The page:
Bielema: No-Huddle concerns no joking matter


HOOVER, Ala. — Arkansas coach Bret Bielema cracked plenty of jokes during his run through Southeastern Conference Media Days.

But Bielema wasn't looking for laughs when he was asked about player safety Wednesday.

Bielema, when told Auburn coach Gus Malzahn's intial reaction after hearing others claim no-huddle offenses were dangerous for players was a joke, delivered a passionate rebuttal of what he deemed "normal American football" in the main interview room of the Wynfrey Hotel. Below is the full response:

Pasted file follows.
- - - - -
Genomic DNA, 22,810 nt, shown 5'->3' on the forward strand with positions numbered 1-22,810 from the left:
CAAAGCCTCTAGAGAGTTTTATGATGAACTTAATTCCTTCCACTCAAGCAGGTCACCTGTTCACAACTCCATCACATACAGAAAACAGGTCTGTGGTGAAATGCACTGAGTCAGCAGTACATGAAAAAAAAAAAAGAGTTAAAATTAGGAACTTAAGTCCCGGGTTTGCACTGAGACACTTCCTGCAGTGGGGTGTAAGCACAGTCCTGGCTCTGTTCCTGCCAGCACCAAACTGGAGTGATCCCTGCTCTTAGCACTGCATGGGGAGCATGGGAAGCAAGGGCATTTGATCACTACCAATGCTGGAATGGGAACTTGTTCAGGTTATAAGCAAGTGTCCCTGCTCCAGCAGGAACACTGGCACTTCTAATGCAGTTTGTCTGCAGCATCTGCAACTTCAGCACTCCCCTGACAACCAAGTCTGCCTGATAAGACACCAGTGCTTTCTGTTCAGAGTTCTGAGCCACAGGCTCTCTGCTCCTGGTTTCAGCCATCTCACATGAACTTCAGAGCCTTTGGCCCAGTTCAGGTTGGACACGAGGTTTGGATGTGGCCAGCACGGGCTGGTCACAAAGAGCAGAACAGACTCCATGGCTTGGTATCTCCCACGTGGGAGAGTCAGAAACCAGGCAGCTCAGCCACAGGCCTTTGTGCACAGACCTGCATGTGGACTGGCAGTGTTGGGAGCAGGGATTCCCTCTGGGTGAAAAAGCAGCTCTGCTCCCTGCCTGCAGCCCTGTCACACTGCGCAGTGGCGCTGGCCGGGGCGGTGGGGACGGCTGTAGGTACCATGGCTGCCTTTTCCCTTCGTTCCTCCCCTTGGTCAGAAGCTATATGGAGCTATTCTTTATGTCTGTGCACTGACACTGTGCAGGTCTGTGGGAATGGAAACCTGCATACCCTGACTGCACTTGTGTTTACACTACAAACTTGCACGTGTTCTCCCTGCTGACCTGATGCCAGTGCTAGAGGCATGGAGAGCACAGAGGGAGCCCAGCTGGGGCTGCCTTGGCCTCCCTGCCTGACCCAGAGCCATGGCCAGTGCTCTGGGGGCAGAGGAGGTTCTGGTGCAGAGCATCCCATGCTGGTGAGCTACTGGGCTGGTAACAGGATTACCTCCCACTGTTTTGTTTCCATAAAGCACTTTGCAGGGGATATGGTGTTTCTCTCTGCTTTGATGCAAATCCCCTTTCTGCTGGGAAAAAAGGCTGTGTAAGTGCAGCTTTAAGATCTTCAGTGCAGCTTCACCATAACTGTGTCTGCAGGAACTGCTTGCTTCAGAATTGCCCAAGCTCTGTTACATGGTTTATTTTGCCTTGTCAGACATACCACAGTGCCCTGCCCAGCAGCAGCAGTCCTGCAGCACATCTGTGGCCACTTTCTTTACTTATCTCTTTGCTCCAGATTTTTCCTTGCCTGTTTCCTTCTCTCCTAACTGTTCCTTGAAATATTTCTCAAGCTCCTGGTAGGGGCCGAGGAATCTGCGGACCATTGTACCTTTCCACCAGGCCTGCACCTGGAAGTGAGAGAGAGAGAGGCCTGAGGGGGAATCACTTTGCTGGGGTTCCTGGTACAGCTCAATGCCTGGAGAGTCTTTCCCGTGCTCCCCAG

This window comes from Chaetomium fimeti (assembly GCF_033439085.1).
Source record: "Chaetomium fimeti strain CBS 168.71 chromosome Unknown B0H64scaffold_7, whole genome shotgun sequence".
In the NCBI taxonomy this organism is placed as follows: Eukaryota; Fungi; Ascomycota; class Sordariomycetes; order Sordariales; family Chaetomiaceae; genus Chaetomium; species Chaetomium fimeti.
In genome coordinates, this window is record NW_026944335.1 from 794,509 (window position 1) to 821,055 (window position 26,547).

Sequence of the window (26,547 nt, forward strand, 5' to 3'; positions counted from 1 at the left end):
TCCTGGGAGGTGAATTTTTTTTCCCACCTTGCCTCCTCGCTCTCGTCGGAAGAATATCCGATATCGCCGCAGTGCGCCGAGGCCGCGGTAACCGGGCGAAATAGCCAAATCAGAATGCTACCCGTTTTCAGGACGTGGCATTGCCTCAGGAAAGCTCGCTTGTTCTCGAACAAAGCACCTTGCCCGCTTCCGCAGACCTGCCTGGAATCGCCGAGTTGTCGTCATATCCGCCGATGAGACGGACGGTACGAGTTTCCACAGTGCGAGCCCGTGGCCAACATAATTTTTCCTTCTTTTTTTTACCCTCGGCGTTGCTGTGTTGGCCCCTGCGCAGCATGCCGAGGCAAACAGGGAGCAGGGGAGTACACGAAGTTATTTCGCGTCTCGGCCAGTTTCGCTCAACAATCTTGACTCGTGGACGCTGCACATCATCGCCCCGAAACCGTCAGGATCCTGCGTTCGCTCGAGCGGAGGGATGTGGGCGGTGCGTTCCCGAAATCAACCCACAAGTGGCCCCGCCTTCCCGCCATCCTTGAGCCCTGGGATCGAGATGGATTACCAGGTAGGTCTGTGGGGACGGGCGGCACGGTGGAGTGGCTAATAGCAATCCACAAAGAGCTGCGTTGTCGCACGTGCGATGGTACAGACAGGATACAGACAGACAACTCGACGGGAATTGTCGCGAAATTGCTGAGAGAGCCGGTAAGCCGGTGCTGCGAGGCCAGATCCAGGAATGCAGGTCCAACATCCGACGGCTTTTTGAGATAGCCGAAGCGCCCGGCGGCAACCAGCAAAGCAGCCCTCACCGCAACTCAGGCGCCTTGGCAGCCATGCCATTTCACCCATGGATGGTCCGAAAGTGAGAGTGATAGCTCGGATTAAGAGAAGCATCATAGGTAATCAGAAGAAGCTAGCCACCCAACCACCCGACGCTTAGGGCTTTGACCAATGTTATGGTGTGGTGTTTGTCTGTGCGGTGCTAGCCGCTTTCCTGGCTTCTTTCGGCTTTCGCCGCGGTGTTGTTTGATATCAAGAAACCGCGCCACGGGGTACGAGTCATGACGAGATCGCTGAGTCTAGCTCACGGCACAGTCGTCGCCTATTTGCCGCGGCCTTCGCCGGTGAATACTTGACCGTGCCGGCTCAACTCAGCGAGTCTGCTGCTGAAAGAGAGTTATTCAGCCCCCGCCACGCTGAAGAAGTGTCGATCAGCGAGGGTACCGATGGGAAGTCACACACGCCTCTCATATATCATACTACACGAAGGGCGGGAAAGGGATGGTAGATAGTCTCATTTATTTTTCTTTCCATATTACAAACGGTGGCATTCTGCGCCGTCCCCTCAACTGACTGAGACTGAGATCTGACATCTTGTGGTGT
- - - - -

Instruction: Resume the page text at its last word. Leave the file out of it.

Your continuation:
“I’m not a comedian. Everything I say is things I truly believe in. When I go into a young man's home, when you go to recruit a kid that's 17 years old, move him halfway across the country, you can look a mom and dad in the eye, and you say, I'm going to look out for the personal well-being of your son in everything that I do. It's going to be a game day, a practice, a conditioning session, I am trusting you to give me your son to come play for me. If I have a son that I have brought to this campus and I don't look after his personal well-being, I have lied to that parent. All I know is this: there are times when an offensive player and a defensive player are on the field for an extended amount of time without a break. You cannot tell me that a player after play five is the same player that he is after play 15. If that exposes him to a risk of injury, then that's my fault. I can't do anything about it because the rules do not allow me to substitute a player in whether I'm on offense or defense. The problem that people have is you look at it just from an offensive or defensive point of view. I'm looking at it from a head coach's point of view, that the personal well-being and safety of my players is paramount. I've had a situation that I've had to call a parent because their son may not make it through because of either an injury, not make it through life, but the next day, whether he can play football or not. To me that's real. That's the job I have to protect. I sat in a Rules Committee meeting. We changed the rules significantly in the world of kicking. Everybody remember when we did that? We moved the ball from the 35 to 30, all that back and forth. We changed the rules you can't jump anymore. Why did we do that? We did it for player safety. We've dramatically decreased the number of concussions and traumatic injuries on kickoffs because of that rule change. If we can have the same effect and change the amount of injuries to an offensive and defensive player and play the game still, would that not be a good resolution? It's not a joke to me. It's something that I really feel strongly about. It's not rhetoric. I'm not a scientist. You do not want me to walk in with a computer and try to figure things out. But I had a guy email me two weeks ago because he read the articles. He was all about there is statistical evidence that shows that as players become more tired, they become more vulnerable to injury. That's all I'm talking about. If you want to play hurry-up offense, play it. I'll play you, I don't care. But it doesn't mean that I cannot try to protect my players offensively and defensively. I have just as many offensive players as I have defensive players. That's the facts.”